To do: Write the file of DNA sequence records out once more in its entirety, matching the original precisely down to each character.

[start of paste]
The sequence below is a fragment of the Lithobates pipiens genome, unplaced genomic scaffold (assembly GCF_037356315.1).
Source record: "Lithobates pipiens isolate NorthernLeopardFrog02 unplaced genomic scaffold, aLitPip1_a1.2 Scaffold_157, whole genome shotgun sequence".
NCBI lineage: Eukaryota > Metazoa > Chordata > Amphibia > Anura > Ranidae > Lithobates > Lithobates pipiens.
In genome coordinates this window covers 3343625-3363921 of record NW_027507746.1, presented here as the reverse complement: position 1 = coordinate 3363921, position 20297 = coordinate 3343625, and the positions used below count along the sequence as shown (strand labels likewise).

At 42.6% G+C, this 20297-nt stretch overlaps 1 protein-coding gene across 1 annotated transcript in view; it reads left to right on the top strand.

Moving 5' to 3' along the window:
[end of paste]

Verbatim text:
The sequence below is a fragment of the Lithobates pipiens genome, unplaced genomic scaffold (assembly GCF_037356315.1).
Source record: "Lithobates pipiens isolate NorthernLeopardFrog02 unplaced genomic scaffold, aLitPip1_a1.2 Scaffold_157, whole genome shotgun sequence".
NCBI lineage: Eukaryota > Metazoa > Chordata > Amphibia > Anura > Ranidae > Lithobates > Lithobates pipiens.
In genome coordinates this window covers 3343625-3363921 of record NW_027507746.1, presented here as the reverse complement: position 1 = coordinate 3363921, position 20297 = coordinate 3343625, and the positions used below count along the sequence as shown (strand labels likewise).

At 42.6% G+C, this 20297-nt stretch overlaps 1 protein-coding gene across 1 annotated transcript in view; it reads left to right on the top strand.

Moving 5' to 3' along the window: